Who Are the Native Americans?

Native American
Native Americans participate in the inter tribal dance during the 7th Annual Indiana Traditional Powwow, April 7, 2018 at Indiana University in Bloomington, Indiana.

Jeremy Hogan/Getty Images

Ask most people who they think Indigenous peoples are and they will most likely say something like "they are natives who lived in America." But who are they, and how is that determination made? These are questions with no simple or easy answers and the source of ongoing conflict in Indigenous communities, as well as in the halls of Congress and other American government institutions.

The Definition of Indigenous

Dictionary.com defines indigenous as:

"Originating in and characteristic of a particular region or country; native."

It pertains to plants, animals, and people. A person (or animal or plant) can be born in a region or country, but not be indigenous to it if his or her ancestors did not originate there.

The United Nations Permanent Forum on Indigenous Issues refers to Indigenous peoples as groups who:

  • Self-identify as Indigenous at the individual level and are accepted by the community as their member.
  • Have historical continuity with pre-colonial or pre-settler societies.
  • Have a strong link to territories and surrounding natural resources.
  • Exhibit distinct social, economic or political systems.
  • Have a distinct language, culture, and beliefs.
  • Form non-dominant groups of society.
  • Resolve to maintain and reproduce their ancestral environments and systems as distinctive peoples and communities.

The term "Indigenous" is often referred to in an international and political sense, but more and more people who self-identify as Native American are adopting the term to describe their "native-ness," sometimes called their "indigeneity." While the United Nations recognizes self-identity as one marker of indigeneity, in the United States this alone is not enough to be considered Native American for official political recognition.

Federal Recognition

When the first European settlers came to the shores of what local tribes called "Turtle Island" there were thousands of communities and bands of Indigenous peoples. Their numbers were dramatically reduced due to foreign diseases, wars and other policies of the United States government; many of them that remained formed official relationships with the U.S. through treaties and other mechanisms.

Others continued to exist, but the U.S. refused to recognize them. Today the United States unilaterally decides who (what tribes) it forms official relationships with through the process of federal recognition. There are currently approximately 566 federally recognized tribes; there are some tribes who have state recognition but no federal recognition, and at any given time there are hundreds of tribes still vying for federal recognition.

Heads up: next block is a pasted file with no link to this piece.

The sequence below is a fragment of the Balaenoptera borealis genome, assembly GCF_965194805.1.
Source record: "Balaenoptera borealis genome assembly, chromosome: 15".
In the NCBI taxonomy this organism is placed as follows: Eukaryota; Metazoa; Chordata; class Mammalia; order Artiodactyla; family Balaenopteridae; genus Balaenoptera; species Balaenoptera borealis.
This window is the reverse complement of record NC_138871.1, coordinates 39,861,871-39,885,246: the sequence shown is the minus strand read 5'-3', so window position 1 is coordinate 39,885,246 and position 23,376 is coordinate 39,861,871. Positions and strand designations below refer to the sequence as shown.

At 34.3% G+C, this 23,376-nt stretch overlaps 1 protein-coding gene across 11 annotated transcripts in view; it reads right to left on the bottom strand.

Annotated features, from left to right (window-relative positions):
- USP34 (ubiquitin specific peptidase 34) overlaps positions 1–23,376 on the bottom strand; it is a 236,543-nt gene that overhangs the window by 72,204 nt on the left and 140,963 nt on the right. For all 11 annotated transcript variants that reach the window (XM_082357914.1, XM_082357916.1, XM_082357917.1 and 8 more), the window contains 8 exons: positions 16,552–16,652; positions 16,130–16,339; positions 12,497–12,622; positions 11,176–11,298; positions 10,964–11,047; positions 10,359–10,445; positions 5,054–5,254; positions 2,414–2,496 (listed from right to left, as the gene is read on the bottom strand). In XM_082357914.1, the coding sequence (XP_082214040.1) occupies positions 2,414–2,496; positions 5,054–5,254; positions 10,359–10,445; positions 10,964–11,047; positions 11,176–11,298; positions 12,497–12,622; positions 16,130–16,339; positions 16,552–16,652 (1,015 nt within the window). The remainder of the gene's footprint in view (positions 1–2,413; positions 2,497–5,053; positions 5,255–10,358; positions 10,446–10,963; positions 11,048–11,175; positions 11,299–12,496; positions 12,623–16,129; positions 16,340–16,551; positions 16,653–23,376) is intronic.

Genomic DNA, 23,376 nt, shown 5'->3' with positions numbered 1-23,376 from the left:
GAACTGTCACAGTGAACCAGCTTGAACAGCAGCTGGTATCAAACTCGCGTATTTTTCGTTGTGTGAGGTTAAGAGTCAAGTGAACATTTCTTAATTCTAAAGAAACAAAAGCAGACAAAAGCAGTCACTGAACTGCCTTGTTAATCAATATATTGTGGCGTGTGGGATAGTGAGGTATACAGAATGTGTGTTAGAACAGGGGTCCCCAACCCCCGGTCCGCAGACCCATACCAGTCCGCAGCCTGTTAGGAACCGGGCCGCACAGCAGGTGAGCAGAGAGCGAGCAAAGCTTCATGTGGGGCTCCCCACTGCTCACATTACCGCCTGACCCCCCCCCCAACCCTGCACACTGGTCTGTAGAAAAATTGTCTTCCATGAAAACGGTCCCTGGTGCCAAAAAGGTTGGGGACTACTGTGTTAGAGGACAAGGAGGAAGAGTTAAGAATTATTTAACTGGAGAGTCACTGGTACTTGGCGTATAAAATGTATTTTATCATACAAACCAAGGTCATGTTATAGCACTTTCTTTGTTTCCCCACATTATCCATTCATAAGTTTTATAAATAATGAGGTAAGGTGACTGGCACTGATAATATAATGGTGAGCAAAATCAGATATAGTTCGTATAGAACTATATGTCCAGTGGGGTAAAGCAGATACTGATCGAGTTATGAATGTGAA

Tribal Membership

Federal law affirms that tribes have the authority to determine their membership. They can use whatever means they like to decide who to grant membership to. According to Indigenous scholar Eva Marie Garroutte in her book "Real Indians: Identity and the Survival of Native America," approximately two-thirds of tribes rely on the blood quantum system, which determines belonging based on the concept of race by measuring how close one is to a "full-blood" Indigenous ancestor. For example, many have a minimum requirement of ¼ or ½ degree of Indigenous blood for tribal membership. Other tribes rely on a system of proof of lineal descent.

Increasingly, the blood quantum system is criticized as being an inadequate and problematic way of determining tribal membership (and thus Indigenous identity). Because Indigenous peoples out-marry more than any other group of Americans, the determination of who is Indigenous based on racial standards will result in what some scholars call "statistical genocide." They argue that being Indigenous is about more than racial measurements; it is more about identity-based on kinship systems and cultural competence. They also argue that blood quantum was a system imposed on them by the American government and not a method Indigenous peoples themselves used to determine belonging, so abandoning blood quantum would represent a return to traditional ways of inclusion.

Even with tribes' ability to determine their membership, determining who is legally defined as an Indigenous person is still not clear cut. Garroutte notes that there are no less than 33 different legal definitions. This means that a person can be defined as Indigenous for one purpose but not another.

Indigenous Hawaiians

In the legal sense, Indigenous Hawaiians are not considered Native Americans, but they are nonetheless Indigenous peoples in the United States (their name for themselves is Kanaka Maoli). The illegal overthrow of the Hawaiian monarchy in 1893 left in its wake considerable conflict among the Indigenous Hawaiian population, and the Hawaiian sovereignty movement, which began in the 1970s, is less than cohesive in terms of what it considers the best approach to justice. The Akaka Bill (which has experienced several incarnations in Congress for over 10 years) proposes to give Indigenous people of Hawaiian descent the same standing as Native Americans, effectively turning them into Native Americans in a legal sense by subjecting them to the same system of law.

However, activists and scholars who study Hawaiian indigeneity argue that this is an inappropriate approach for Indigenous Hawaiians because their histories differ significantly from those who identify as Native Americans. They also argue that the bill failed to consult Indigenous Hawaiians about their wishes adequately.